Oct 01, 2013

Hello Encrypted Search, Goodbye Keyword Data as We Know It

by: in SEO

Last Monday, Google announced that all non-paid search results would be encrypted. This means that all searches made through Google, whether a user is logged in or not, will be encrypted and the “not provided” within Google Analytics will be a significantly larger piece of the pie. Rather than 50-60% of searches showing “not provided” in the key terms section, this is likely to increase to 80-90%, or more, (while Google is encrypting up to 100%, keyword data is still available for Yahoo and Bing via Google Analytics, although that is likely to only be about 10-15% of the data). This change means that data on Google driven keyword traffic will no longer being available. In reviewing (Not Provided) Count, you can see the significant rise in the average percentage since around September 3rd at 51% rising to almost 80% on September 29th.

Google not provided keyword increase

Bummer…I know. However, this has been something that many industry experts have expected for some time (although secretly hoping it wouldn’t happen) after Google implemented encrypted searching for anyone logged into a Google account in 2011, which prevented search data from being passed through to a website analytics program (including Google Analytics). Enter the original rise of “not provided” and the fall of the amount of data available to indicate search terms resulting in an organic visit.

But what does this change mean for companies? It depends…it depends on the magnitude a company relies on this specific keyword data to make digital marketing strategy decisions around opportunities and measure SEO program success. Many online strategies are developed (or at least started) based upon the information available through the keyword data in Google Analytics. Understanding what searchers are already searching to find a company or brand’s content and website is significant in being able to aggressively focus an SEO strategy. Outside of developing strategies and identifying opportunities, this change will also impact some measures of success such as viewing which keywords are driving organic search clicks. However, even with such a significant change in available data, there are some other tools that will provide comparable data to help showcase opportunities and measure success of an SEO program. Those include:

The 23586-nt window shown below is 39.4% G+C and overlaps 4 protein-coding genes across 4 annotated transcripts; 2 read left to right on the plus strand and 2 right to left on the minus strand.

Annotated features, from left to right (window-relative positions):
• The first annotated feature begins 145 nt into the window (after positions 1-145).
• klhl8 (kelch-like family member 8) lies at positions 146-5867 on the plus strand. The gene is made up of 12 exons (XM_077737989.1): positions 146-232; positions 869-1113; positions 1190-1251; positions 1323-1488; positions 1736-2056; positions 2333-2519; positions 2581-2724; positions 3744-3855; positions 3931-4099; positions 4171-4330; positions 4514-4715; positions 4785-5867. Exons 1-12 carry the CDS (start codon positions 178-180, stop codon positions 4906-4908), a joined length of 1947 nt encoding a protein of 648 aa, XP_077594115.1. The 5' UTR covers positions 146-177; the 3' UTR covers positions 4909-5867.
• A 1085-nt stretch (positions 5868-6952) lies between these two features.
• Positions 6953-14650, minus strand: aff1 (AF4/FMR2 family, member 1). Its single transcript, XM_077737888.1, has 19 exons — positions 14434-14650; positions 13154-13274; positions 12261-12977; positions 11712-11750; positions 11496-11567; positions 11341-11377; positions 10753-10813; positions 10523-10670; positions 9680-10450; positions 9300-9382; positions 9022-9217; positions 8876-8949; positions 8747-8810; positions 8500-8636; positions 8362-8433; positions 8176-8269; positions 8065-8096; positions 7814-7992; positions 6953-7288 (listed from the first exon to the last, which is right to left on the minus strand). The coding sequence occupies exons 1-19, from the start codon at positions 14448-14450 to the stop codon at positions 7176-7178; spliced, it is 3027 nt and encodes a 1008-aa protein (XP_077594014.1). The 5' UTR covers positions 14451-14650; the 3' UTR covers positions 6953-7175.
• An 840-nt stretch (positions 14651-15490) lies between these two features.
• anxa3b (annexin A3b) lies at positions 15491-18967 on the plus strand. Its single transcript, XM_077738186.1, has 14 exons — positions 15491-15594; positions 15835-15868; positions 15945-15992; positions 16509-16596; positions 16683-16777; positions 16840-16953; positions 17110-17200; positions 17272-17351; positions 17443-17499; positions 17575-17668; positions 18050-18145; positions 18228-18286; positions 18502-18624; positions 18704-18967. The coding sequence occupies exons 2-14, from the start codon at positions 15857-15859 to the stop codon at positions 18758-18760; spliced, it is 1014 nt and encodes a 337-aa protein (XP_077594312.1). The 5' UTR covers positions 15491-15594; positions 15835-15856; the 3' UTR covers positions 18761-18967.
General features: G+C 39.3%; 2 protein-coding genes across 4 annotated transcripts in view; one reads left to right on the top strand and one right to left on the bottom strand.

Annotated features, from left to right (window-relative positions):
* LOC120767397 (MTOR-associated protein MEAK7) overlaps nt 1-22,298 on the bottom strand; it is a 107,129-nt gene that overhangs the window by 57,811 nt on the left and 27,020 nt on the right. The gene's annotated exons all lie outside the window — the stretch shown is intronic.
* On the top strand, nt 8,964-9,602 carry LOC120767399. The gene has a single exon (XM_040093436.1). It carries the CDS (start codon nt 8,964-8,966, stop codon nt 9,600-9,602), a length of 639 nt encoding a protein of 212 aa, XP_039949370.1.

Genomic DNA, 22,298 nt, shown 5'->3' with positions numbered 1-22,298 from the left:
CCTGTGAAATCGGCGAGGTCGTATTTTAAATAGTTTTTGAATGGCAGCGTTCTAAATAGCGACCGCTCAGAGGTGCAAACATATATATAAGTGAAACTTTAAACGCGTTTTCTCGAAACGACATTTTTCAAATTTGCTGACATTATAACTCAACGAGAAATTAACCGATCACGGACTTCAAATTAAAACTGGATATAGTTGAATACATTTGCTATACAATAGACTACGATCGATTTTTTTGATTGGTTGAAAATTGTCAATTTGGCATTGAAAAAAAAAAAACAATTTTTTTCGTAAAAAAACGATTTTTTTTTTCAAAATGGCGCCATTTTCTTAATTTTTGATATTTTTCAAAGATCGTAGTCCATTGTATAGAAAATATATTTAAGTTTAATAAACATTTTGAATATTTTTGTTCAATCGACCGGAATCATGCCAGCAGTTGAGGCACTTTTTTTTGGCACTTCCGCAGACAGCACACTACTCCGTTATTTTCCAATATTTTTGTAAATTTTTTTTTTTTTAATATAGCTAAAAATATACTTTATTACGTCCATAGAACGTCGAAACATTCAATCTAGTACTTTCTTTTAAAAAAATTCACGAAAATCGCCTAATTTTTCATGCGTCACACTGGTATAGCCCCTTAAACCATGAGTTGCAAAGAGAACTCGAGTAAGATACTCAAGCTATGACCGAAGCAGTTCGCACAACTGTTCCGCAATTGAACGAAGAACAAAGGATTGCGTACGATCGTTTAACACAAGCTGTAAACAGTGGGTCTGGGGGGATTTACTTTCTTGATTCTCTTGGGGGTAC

• Google Webmaster Tools (GWT) data within Google Analytics. GWT allows you to continue to see some keyword level data including impressions, clicks, average position in Google and CTR.
  • Leverage paid search keyword data. Because Google’s encryption is only specific to organic search data, paid search activity will sill show keyword-level data. Specifically, review non-branded campaigns to gain insight into what keywords are driving paid traffic.
  • Rely on other data to measure the success of an SEO program. Valuable data available at a page-level includes traffic to the page, bounce rate, time on page, conversion path and keywords the page ranks for (and what position).
  • Leverage other sources of keyword date. Sources like Google Trends, AdWords, Ubersuggest and SEM Rush can provide data related to the popularity of keywords related to your brand, company, products or services. Using these tools can help

As with all Google changes (algorithm or otherwise), this update will impact how digital marketing campaigns are developed, executed, optimized and measured. Looking beyond the immediate affects will allow brands and companies to take a more holistic approach to digital marketing performance and force the future of SEO into an integrated approach. 


Read more about the security update to search results:

Has Google Gone 100% NOT PROVIDED & Secure Search, Search Engine Journal

No Data for You: SEO Experts Offer Opinions on Google’s Move to Withhold Even More Search Term Data, Marketing Land

Here Comes “100% Not Provided,” As Google Begins Encrypting All Non-Paid Searches, Marketing Land

The Impact on Encrypted Google Searches on Online Marketing, Search Engine Journal